Recorded in Donegal with Villagers guitarist / producer Tommy McLaughlin, it's hard not to think of Conor J. O' Brien & Co. on the opening track of Dublin duo We Cut Corners' Think Nothing, their second record for Delphi.

Former tour mates of the Domino Records band, We Cut Corners' John Duignan sings in the same portentous, whimpering tones as the Villagers' front man on opening track 'Wallflowers'. A play on 'dressing gown' ("depressing gown") in the lyric to 'Wallflowers' doesn't quite work; it's about as funny a play on words as Morrissey's 'King Leer' or 'Roy's Keen'. The true substance of 'Wallflowers' is eventually revealed by John Buckley's beautiful, stirring string arrangements, saving 'Wallflowers' from pastiche and adding a necessary dimension to the song.

Swinging from the sombre opening track, 'Blue' is a pulsating rock tune built around the relentless, throbbing tom- tom- heavy drumming of Conall O' Breachain, immediately recalling Placebo's 'Nancy Boy'. The dynamics of 'Mammals', one of the record's stand out tunes, showcases just how many musical elements this two- piece are capable of showing.

The band's ability to move, convincingly, from quite, contemplative acoustic tracks to all- out rock tunes and back to acoustic balladry recalls Lifted... era Bright Eyes, as well as The Frames' classic Dance the Devil.

Another stand out from the band's second effort is 'Maybe in the Future', which, again, is strengthened by John Buckley's subtle, colourful string arrangements, which are less Nick Drake and more Love, recalling one of the more contemplative tracks from Arthur Lee & Co.'s classic Forever Changes LP, particularly in the song's middle eight.

Aware of the formal limitations of a two- piece, one of We Cut Corners' secret weapons is their knack for pulling off swelling choruses, such as that on 'Overtures', a track from the second side of Think Nothing that has 'single' written all over it.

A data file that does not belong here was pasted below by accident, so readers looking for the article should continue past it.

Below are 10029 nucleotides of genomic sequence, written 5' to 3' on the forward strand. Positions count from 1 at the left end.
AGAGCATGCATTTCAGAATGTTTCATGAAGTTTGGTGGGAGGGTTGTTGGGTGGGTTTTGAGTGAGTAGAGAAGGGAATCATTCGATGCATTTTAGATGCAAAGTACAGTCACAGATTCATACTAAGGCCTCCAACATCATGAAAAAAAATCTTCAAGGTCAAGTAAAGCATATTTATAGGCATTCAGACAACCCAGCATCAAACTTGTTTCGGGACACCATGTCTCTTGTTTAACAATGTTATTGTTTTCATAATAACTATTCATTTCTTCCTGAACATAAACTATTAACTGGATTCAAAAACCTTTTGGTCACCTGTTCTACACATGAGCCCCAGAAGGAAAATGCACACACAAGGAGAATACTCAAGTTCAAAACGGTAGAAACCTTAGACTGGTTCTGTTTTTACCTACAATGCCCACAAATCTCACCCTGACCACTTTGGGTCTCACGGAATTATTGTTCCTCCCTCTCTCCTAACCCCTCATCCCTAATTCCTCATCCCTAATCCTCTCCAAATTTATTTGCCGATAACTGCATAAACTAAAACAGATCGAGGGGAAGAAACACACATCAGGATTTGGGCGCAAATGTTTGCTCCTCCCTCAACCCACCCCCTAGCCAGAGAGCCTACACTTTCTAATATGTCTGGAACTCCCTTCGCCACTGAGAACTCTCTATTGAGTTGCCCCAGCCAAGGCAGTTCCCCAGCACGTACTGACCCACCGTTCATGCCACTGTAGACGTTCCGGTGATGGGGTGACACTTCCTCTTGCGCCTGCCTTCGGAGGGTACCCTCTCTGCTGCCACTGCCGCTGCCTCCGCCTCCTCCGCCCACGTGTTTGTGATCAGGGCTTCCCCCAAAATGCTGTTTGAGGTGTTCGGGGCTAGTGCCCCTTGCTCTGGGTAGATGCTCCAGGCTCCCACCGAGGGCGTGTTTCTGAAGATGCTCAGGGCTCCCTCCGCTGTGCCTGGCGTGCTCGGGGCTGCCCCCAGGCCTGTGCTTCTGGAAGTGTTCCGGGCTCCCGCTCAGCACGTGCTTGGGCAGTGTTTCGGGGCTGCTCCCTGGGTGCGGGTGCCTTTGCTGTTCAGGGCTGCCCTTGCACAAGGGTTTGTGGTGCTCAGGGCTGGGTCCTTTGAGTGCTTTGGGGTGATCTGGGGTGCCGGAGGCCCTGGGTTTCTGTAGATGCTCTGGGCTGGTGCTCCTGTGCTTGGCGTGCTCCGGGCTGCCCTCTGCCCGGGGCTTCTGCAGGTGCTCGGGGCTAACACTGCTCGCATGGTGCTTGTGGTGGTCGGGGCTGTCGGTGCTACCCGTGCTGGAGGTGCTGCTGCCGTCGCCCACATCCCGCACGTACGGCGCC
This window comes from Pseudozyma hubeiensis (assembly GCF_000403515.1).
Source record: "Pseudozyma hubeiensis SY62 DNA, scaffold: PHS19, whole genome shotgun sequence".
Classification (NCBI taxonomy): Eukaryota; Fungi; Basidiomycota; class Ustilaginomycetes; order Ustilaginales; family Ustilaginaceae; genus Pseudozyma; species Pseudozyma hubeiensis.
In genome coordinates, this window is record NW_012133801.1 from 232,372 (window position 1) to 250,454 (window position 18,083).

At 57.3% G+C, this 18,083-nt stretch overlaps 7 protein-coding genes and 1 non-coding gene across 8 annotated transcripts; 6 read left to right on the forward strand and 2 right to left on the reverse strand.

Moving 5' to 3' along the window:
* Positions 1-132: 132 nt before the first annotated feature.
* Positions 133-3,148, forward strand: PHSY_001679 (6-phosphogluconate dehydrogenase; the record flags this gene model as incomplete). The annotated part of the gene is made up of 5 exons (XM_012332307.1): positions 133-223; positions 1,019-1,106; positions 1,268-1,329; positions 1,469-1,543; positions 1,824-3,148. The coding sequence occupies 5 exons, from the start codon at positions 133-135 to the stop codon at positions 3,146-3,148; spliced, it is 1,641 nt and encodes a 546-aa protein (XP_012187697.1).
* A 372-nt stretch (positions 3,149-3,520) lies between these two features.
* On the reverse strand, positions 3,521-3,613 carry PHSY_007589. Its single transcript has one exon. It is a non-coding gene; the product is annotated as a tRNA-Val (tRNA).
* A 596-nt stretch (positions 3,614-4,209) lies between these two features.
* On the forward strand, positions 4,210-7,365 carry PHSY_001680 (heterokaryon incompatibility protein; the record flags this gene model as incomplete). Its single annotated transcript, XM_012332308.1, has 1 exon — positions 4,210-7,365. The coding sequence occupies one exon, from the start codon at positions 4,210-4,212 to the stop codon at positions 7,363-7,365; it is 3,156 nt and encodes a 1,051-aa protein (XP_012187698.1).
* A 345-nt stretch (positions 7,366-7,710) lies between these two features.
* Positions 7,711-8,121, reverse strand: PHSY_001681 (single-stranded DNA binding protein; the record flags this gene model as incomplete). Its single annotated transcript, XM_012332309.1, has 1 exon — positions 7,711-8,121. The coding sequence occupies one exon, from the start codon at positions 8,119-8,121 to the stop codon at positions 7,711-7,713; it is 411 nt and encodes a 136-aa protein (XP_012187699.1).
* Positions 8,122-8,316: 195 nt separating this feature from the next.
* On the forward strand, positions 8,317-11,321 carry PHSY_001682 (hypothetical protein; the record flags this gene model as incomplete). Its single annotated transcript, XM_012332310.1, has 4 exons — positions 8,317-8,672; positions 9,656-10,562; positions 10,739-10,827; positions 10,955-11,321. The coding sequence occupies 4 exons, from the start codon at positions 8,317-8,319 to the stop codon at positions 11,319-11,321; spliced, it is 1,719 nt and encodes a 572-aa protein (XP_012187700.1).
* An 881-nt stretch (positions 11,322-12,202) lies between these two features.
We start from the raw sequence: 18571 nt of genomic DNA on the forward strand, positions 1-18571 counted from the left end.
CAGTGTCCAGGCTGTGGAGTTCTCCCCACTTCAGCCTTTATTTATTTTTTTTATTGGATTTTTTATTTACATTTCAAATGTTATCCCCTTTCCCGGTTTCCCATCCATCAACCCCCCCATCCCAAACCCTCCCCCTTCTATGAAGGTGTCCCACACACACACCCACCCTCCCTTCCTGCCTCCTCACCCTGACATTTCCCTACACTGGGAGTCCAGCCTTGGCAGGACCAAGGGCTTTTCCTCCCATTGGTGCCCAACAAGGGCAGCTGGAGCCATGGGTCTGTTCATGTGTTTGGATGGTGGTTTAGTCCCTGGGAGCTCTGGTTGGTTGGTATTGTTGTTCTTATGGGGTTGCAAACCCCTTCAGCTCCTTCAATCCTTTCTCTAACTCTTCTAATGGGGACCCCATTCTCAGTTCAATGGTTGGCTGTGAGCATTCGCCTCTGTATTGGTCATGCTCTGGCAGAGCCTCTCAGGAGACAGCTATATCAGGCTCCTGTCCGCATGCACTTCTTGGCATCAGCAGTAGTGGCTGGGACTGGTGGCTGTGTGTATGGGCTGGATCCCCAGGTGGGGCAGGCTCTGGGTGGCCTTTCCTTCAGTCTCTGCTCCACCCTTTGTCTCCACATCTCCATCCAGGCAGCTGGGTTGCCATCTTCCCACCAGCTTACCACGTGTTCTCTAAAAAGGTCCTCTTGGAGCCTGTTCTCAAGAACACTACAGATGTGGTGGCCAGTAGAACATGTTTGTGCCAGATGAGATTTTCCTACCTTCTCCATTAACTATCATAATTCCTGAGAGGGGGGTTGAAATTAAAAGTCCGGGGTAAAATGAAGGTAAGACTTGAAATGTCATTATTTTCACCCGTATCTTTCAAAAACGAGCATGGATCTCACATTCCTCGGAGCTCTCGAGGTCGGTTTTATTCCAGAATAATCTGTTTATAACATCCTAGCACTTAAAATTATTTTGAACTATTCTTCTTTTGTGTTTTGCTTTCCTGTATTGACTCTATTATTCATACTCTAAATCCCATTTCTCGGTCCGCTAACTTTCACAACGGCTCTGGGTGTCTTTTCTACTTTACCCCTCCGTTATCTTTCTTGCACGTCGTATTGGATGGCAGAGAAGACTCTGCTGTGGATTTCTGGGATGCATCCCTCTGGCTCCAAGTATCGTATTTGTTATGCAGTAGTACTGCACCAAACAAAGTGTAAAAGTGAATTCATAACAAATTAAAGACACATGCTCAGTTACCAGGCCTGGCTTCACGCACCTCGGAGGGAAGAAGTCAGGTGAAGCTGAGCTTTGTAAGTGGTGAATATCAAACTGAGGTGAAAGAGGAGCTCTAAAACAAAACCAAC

The album's weakest link is 'Every Thief', a song that doesn't really go anywhere and pales by comparison to everything that has gone before it. Not only is the song lacking in punch, but the arrival of crashing drums and distorted guitar tones by the song's final chorus tires at a point in the record where that particular trick has been used up, somewhat. Single 'Y K K' saves the second side at a point in the record when one feels that the record is beginning to lose momentum.

Whatever momentum has slipped, however, is regained. Ending on 'Hunger', a song which bookends 'Wallflowers', the album's closing track features Buckley's string arrangements and it's anchored by O' Breachain's slow, solemn bass drum, closing the 10 track record of 28 minutes in the kind of less- is- more fashion that is part of We Cut Corners' charm.

Where We Cut Corners will go next is anyone's guess, but, for now, Think Nothing is the sound of a band whose third record will define them, which makes album number 3 an exciting prospect, indeed.

Review by Phil Cummins